Nowhere in
Geodashing  Geodashing  Geodashing  Geodashing
  arrow Home arrow Articles arrow Games arrow Geodashing: May09 22:34 Thursday, 18 October 2018 UTC    
Login Form


Remember me
Forgotten your password?
No account yet? Create one

Main Menu
 Web site
 Email lists
 All Web Links
 Contact Us

Support Us!

No fees.
No paid ads.
100% free since 2001
thanks to you.

Geodashing: May09   Print  E-mail 
Contributed by Scout  

Results: Geodashing Game 95

"Decided to go hunt some mushrooms, namely morels (Gyromitra
esculenta) that should emerge about this time of the year. One of my
favorite mushrooms, delicious, and deadly poisonous fresh out of the
ground.  Well, before making a meal you just have to boil them for ten
minutes, change the water and boil another ten minutes (some do this
even more times) to get rid of the poison.  NAUP really was situated
on the perfect sandy ridge where a forestry machine had visited a year
or two ago.  No morels was found, though NAUP was found, and it was
raining again. Maybe it will bring up the morels..."

That's Geodashing (or morsel hunting) in Finland with hidehairy

"The dashpoint was a mere diversion from the birding. We camped near
a pair of fledging great horned owls--we called them the Bubo Brothers--and the
area was swarming with swallows and noisy yellow-headed blackbirds. There were
also many avocets, phalaropes, black-necked stilts, terns, marsh wrens, and
song sparrows. We're not very good birders and still identified around 50
different species. The highlight was watching a bald eagle take a snow goose
and swim with it across the water to a rock--I never expected to see an eagle
do the breaststroke!"

That's Geodashing (or birding) in Oregon with geodasher

"Coming from a world of square grid roads everywhere, searching for a dashpoint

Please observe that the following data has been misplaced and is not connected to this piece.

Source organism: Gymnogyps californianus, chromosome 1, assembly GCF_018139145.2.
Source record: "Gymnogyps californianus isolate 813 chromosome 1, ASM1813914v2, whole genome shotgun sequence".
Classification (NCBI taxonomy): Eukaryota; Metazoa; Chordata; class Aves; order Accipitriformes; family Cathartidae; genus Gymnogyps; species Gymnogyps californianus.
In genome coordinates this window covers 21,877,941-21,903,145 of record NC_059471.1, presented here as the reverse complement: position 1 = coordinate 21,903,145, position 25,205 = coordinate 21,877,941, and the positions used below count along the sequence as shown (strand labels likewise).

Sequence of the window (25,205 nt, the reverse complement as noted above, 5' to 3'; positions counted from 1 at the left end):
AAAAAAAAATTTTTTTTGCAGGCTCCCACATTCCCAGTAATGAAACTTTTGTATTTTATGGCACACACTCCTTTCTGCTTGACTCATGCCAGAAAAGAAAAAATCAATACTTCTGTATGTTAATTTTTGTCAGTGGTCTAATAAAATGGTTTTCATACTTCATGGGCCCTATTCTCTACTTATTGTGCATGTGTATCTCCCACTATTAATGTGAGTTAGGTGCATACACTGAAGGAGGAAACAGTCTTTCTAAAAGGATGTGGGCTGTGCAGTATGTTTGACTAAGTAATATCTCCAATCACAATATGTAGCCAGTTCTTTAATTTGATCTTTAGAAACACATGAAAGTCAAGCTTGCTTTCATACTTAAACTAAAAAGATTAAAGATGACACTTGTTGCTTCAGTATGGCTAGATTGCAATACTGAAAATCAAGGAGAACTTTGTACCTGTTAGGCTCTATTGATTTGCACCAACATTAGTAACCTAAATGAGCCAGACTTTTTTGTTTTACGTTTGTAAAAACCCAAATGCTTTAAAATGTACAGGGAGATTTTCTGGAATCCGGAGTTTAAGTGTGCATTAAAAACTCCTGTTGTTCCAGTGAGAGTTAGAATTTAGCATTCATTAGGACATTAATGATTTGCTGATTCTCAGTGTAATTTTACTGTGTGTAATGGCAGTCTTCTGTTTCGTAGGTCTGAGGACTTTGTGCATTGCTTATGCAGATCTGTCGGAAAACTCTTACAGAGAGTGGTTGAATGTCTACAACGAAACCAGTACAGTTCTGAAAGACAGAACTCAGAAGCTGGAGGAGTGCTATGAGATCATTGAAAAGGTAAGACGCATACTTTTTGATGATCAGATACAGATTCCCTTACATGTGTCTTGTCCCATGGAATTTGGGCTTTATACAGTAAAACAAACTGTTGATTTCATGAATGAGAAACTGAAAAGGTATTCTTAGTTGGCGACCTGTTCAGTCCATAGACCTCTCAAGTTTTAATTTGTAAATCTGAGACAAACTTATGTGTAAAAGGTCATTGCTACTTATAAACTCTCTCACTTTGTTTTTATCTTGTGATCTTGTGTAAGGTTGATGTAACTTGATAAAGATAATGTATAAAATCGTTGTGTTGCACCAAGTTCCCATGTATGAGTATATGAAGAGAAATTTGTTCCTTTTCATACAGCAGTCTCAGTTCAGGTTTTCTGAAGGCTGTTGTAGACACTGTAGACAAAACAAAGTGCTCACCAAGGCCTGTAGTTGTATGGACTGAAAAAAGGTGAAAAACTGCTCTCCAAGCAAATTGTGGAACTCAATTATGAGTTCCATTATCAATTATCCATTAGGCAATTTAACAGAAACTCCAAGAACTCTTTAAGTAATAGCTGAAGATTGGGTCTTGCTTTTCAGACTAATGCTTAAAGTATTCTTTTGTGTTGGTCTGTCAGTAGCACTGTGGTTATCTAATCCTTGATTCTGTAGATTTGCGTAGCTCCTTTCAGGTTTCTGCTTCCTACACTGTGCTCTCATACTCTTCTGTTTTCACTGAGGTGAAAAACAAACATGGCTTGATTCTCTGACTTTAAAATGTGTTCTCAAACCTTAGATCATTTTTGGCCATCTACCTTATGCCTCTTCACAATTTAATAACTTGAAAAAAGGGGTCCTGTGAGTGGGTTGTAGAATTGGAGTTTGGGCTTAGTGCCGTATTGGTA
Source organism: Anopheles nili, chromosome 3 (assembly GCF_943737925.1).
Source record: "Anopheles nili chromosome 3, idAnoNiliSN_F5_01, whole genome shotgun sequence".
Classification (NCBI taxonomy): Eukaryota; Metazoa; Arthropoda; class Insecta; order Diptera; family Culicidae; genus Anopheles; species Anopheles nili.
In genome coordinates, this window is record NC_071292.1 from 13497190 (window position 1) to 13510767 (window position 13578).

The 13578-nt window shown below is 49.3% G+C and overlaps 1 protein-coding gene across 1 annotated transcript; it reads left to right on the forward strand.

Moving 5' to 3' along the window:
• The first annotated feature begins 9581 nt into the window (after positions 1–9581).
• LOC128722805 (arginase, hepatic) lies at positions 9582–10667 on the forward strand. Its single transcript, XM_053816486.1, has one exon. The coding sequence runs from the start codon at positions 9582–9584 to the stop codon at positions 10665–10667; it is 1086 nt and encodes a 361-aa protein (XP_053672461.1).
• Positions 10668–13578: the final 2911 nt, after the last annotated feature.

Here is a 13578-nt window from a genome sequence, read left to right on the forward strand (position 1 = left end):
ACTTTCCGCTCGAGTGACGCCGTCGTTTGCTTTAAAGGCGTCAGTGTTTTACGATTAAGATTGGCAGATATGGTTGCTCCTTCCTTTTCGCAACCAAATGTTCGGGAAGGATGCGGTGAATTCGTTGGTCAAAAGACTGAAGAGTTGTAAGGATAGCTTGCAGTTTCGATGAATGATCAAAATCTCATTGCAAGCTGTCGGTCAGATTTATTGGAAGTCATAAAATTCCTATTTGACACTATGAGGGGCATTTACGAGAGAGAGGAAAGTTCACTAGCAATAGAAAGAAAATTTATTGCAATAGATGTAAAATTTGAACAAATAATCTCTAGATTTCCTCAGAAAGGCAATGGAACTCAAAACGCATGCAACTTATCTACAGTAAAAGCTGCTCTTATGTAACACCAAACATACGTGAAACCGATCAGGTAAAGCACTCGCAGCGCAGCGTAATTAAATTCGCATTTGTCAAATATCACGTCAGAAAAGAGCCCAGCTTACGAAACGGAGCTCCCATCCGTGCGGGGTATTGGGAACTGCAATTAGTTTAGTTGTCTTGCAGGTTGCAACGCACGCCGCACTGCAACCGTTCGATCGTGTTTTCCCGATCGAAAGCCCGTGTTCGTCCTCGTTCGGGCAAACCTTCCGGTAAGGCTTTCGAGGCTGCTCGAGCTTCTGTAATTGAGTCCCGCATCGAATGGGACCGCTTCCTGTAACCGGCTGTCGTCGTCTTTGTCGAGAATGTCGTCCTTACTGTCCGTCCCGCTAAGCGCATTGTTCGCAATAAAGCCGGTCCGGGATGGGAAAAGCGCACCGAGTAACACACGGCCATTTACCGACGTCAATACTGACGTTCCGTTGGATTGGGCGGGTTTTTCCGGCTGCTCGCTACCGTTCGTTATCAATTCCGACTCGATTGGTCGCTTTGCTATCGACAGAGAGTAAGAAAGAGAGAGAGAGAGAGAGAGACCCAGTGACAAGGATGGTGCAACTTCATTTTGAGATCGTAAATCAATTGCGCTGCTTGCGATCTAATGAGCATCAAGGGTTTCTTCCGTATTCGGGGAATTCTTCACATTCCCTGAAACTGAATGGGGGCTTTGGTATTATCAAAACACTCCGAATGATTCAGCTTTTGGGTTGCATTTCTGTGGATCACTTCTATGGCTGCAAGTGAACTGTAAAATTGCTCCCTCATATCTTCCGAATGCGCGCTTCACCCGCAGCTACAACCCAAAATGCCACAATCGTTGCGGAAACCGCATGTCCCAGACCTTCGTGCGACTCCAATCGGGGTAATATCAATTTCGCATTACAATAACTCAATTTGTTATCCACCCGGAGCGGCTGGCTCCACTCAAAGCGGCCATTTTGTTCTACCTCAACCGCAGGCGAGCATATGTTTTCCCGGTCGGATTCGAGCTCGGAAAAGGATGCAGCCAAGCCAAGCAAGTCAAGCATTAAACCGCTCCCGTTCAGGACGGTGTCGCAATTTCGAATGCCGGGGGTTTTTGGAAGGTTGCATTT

in rural Maryland is an exercise in lots of navigation and curvy road
driving.  Without the auto-rerouting (to handle my missed turns) I
would have never found this point.  But despite some anxiety about
getting hopelessly lost it was a great tour through rural areas, some
natural reserve areas, including a Rachael Carson memorial area, even
cows and open fields, the biggest fire station I've ever seen (south
on 32) so certainly I saw parts of Maryland I would have never seen
without a geodashing hunt."

That's Geodashing in Maryland with Douq Millar


Game 95 of Geodashing was won by team "GeoTerriers," with teams "Home
for the Itinerant" and "Team GPS" getting honorable mentions.

Jack Frickey took individual honors, thanks to a late month mad dash
of almost 1500 miles, 14 dashpoints, and 4 different international
border crossings.  Honorable mentions go to RogBarn and Tom Arneson.

The game saw 107 dashpoint hunts in six countries (the US, Australia,
Finland, Canada, Switzerland, and Germany).


A sampling of waypoints visited by Geodashing players this month:

near a very nice and new wooden bell tower in the small village Dolni
Lhota in the Czech Republic

in the water of Provo Bay in the south end of Utah Lake out of scoring
reach at the end of road where it drops into the lake

twenty five meters offshore a nice little fishing lake in Germany

in the blackened tree stumps of Victoria, Australia, devastated by
bushfires, but showing signs of returning life, including a mob of
about eight Eastern Grey kangaroos bounding through the stumps

in West Virginia, near a house with a large deck on the bluff